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Idaho sees spike in eviction cases after federal moratorium expires

Idaho has 53 eviction hearings scheduled this week - the most on record since early May.

BOISE, Idaho — It's been three weeks since a federal eviction moratorium expired and the Gem State is already seeing a jump in eviction hearings. 

This week, Idaho has 53 eviction hearings scheduled to be heard. 

Jesse Tree is an organization that helps with eviction hearings and people facing homelessness. According to Ali Rabe, executive director, those 53 hearings are the most the organization has seen since May when Idaho lifted its temporary moratorium on eviction hearings. 

On average, Rabe said, that number has been between 30 and 40 hearings per week. 

Idaho Legal Aid, a nonprofit group that offers free legal counsel for those facing eviction and other housing problems, has also seen a surge in eviction cases and the number of calls to its hotline. 

"The cases of this nature that we’ve handled so far this year is right about double year-to-date what we saw last year,” said Martin Hendrickson, statewide advocacy attorney for ILA.  

Hendrickson called the situation "a crisis" and added that the majority of cases ILA gets are from the Treasure Valley. 

“More than half of the requests for assistance have come from Ada county and then another 20% or so have been Canyon County," he said. 

Idaho Housing and Finance is hoping to help lower the number of evictions in the state through its Housing Preservation Program.

The program offers assistance with rent and utility payments because of COVID-19. The CARES Act allocated $15 million to IHFA to distribute to those in need.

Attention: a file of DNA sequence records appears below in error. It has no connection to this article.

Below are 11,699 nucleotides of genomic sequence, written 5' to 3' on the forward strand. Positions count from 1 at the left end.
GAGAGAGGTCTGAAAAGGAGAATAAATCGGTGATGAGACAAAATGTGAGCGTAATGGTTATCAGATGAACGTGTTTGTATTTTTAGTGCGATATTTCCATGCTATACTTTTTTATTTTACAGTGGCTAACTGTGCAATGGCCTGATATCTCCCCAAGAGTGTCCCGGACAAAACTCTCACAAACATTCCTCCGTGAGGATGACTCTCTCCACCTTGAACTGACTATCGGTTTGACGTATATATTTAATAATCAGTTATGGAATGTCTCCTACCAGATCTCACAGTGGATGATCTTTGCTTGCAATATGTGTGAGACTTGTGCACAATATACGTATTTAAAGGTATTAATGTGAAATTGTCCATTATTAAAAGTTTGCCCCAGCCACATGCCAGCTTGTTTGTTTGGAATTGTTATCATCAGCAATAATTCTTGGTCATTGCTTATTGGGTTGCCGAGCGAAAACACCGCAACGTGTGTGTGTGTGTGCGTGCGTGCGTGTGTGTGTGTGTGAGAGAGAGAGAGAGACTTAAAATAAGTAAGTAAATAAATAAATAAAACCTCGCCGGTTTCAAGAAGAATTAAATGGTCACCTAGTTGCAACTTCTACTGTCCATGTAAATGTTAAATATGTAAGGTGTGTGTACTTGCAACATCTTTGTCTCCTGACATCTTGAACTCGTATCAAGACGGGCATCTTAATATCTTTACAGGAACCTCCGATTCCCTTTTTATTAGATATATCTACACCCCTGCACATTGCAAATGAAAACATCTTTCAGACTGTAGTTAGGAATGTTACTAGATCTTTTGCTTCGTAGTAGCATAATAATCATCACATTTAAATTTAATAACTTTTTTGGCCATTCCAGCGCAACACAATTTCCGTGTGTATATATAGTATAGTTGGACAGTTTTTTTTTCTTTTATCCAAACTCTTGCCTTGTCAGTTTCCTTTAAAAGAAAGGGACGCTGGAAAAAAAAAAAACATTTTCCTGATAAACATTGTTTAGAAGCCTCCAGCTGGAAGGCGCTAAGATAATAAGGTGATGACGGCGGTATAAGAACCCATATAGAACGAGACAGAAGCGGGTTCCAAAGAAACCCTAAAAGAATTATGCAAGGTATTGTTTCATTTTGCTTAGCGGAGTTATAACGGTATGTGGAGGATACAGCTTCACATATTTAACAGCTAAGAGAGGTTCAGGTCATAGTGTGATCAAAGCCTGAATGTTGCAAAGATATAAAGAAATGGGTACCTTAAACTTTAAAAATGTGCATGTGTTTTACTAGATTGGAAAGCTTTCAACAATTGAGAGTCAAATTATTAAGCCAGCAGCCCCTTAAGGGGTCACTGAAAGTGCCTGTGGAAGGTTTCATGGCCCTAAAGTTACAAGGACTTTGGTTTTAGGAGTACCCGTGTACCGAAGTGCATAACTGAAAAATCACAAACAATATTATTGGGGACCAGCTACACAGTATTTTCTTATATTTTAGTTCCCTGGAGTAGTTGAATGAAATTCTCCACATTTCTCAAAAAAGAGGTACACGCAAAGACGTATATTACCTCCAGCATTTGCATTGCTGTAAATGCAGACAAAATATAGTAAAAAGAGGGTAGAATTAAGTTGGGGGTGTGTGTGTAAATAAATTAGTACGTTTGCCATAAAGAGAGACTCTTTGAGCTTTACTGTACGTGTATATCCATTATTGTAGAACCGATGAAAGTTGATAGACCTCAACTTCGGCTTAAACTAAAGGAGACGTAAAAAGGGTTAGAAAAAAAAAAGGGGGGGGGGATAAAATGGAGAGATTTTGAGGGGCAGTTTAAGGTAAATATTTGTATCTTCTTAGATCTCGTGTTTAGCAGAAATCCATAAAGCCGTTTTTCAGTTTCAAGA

Brady Ellis, V.P. of IHFA Housing Support Programs, said since the program started two months ago, it has helped approximately 3,000 people and nearly 1,000 households.

So far, it has given out $2.2 million. The majority of that has gone to households in the Treasure Valley, with 45% going to the Boise region and another 23% to the rest of the Valley. 

MORE: Idaho rent and utility assistance program has millions available for families impacted by coronavirus

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Ellis said he feels many people still don't know about the program and so it's underutilized. He believes if people took advantage of the federal funding, it could help many avoid eviction. 

“There is a number of people faced with eviction or having a hard time finding their way out of that so a program like this housing preservation program is very much needed, it’s very important," he said. "And we’re able to help a lot of people."

If all the money isn't used by Dec. 30, it reverts back to the federal government. 

Those interested in learning more about the program or who want to apply can call 1-855-452-0801 or go online to a link on IHFA's website. 

Those who aren't able to avoid eviction end up suffering long-term effects, including homelessness. 

“An eviction record in the state of Idaho acts a lot like a criminal record,"  Rabe said. 

It can ruin a person's credit, as well as future employment or housing opportunities. 

Rabe is concerned that the number of eviction hearings and those on the brink of losing their homes is not going to slow down anytime soon. 

“I think we’ll continue to see more and more evictions happen around the community and unfortunately more homelessness as a result," she said. 

Those in need of legal help can call the statewide housing hotline at 208-746-7541 or go to Idaho Legal Aid's website. 

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